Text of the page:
Stand aside summer blockbusters and make way for Conan! Marcus Nispel, together with Millenium Films producers Les Weldon and Danny Lerner have reawakened a giant in the sword and sorcery fantasy genre by bringing the ultimate warrior and fictional archetype of unbridled masculinity into the 21st century. But even with a staggering million budget behind it this barbarian has to cut quite a figure to escape John Milius’ original Conan shadow and truth be told as I waited for the bloodbath to begin my expectations were not high…

From the start the film-makers were looking to retell the Conan mythology in a way that incorporated the story and hero’s evolution since Robert E. Howard first introduced us to him in 1932 and the result is a surprisingly enjoyable romp through a beautifully realized Hyboria! Now if you don’t have a sense of humour or the stomach for outrageous violence then this isn’t the summer flick for you. However, if like me, you grew up on semi-mythological staples such as Xena Warrior Princess and you continue to revel in the heroics, the adventure and the slight  (essential) campness of it all then you’re definitely going to enjoy Conan the Barbarian in all its immense half-naked, 3D, sword-swinging action!

After a little historical exposition, from the get go the movie makes a blood-thirsty first impression as we are thrust immediately onto the battlefield where Conan is ripped from his dying warrior mother’s womb by his father Corin. The subsequent flash forward from barbarian conflict into Conan’s childhood amongst his Cimmerian tribesmen provides a brief but vital context for the warrior’s character as Nispel is quick to establish Conan as much more than a mindless, ferocious barbarian. Ron Perlman who, despite a lamentably small amount of screen time, offers an earnest and subtly melancholic performance as the tribe’s leader and Conan’s surviving parent as he teaches his son the importance of skill over savage enthusiasm and provides a testament to Conan’s gentler side. Jason Momoa was cast off the back of his role as Khal Drogo in HBO’s hit series Game of Thrones and proves himself as a very worthy Conan and highly watchable action hero. He is a charismatic protagonist with a commanding screen presence and lets face it, he’s not half bad to look at.

The plot is simple enough; an unspeakably evil man with an equally wicked plan writes off a young boy’s home village as collateral damage in his quest for power leaving the boy orphaned and vengeful. The boy grows into a man as well as an obscenely muscular and incredibly skilled warrior before fate and chance collide in order for the hero to stop the bad guy, save the girl and the known world from certain doom. However through a combination of intricately choreographed and stimulatingly located fight sequences, eye-catching scenery and well-manipulated CGI this same old story is jazzed up a considerable amount. Stephen Lang plays the big bad Khalar Zym with gusto but his villainous efforts are somewhat outshined by his witch daughter Marique. Then again, it’s difficult not to be upstaged by a scantily clad and exquisitely malevolent Rose McGowan with daddy issues and a taste for the blood of beautiful virgins. Between her sultry witchcraft, sand zombies and huge monsters there’s definitely a little something for everyone to enjoy.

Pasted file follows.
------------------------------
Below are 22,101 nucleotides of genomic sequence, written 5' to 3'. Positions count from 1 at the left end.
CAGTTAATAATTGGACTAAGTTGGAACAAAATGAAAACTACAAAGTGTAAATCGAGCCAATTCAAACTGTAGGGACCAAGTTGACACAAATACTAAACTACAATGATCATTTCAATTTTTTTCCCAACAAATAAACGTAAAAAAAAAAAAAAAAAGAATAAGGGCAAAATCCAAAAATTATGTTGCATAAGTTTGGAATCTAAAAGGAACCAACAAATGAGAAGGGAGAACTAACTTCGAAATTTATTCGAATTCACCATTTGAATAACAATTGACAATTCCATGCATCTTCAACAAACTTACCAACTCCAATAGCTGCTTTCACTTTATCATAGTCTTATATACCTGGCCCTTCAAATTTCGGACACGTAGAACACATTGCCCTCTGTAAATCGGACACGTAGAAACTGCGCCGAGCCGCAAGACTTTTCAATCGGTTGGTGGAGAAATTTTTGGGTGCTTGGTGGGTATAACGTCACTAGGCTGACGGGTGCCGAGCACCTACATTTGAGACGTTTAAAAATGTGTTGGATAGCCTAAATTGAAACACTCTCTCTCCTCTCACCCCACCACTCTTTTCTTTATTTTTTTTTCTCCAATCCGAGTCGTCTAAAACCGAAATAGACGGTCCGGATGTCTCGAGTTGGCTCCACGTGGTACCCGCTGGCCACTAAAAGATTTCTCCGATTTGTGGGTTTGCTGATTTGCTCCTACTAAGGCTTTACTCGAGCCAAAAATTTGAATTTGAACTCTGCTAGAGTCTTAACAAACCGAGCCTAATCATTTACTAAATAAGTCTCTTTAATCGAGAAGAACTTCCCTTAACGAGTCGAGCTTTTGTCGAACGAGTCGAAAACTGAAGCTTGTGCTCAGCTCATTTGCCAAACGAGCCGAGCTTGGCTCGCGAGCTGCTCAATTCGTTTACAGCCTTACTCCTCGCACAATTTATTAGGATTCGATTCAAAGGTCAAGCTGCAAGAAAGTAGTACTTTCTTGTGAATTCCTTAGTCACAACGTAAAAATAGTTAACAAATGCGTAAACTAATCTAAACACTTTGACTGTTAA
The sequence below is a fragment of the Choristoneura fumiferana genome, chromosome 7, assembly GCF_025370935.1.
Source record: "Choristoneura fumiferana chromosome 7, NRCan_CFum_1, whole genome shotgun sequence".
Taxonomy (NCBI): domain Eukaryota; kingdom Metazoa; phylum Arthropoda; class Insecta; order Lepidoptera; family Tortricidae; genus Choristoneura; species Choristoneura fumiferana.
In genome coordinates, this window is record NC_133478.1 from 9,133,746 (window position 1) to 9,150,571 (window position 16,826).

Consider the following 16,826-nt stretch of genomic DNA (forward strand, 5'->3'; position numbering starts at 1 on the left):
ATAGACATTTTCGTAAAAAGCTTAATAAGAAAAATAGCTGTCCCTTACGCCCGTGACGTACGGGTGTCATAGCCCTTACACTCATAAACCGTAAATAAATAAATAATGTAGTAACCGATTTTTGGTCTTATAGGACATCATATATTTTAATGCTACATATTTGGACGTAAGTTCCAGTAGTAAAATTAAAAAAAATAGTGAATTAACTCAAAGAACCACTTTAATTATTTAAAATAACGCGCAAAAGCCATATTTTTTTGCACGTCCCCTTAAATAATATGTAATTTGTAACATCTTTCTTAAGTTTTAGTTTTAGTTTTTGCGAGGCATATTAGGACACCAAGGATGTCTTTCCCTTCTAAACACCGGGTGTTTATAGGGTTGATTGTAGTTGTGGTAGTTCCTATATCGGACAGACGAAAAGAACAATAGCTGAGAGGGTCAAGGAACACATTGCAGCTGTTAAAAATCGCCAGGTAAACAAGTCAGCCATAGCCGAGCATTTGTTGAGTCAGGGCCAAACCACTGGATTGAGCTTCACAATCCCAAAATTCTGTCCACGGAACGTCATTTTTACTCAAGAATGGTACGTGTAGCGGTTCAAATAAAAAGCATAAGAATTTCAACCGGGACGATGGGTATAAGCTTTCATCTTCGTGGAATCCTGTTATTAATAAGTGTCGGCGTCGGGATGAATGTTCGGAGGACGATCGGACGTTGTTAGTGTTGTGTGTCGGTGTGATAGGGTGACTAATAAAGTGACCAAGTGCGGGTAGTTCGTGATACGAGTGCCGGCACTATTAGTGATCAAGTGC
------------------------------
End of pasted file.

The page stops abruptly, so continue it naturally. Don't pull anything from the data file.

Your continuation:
On the whole, the movie is a lot of fun and I’d go as far as to say it’s a must see.  It has tried very hard to meet the challenge of updating an epic pop culture icon without losing any of that raw, wild adventure that is synonymous with Conan’s world. Sadly I was left very unconvinced by leading lady Rachel Nichols and not through any real fault of her own. Her character Tamara is a poorly realized independent woman who never really gets the chance to satisfy her potential. Despite handling herself impressively well in various perilous situations Tamara suddenly cancels this progress out with an unfathomably clumsy fighting technique or an unnecessary scream for Conan to rescue her. Regardless of this Nichols is a beautiful woman and she has a fantastic set of lungs on her, not quite Fay Wray but not bad either.

An unfulfilled heroine and a somewhat anticlimactic ending aside, Conan is still a sexy, colossal and violently entertaining rampage through Robert E. Howard’s original mythology. The Cimmerian himself is a refreshingly modern and relatable hero endowed with passion, a roguish sense of justice and the courage of his own convictions. Visually the movie strikes a fairly original and diverse chord and although I only saw the 2D version I can safely imagine that 3D adds a substantial kick to the experience. If you’re a fan of good old-fashioned action entertainment then I recommend ending your summer on a high and seeing Conan the Barbarian. Kick off your flip -flops and enjoy some toe-curlingly graphic sword and sorcery with plenty of oomph.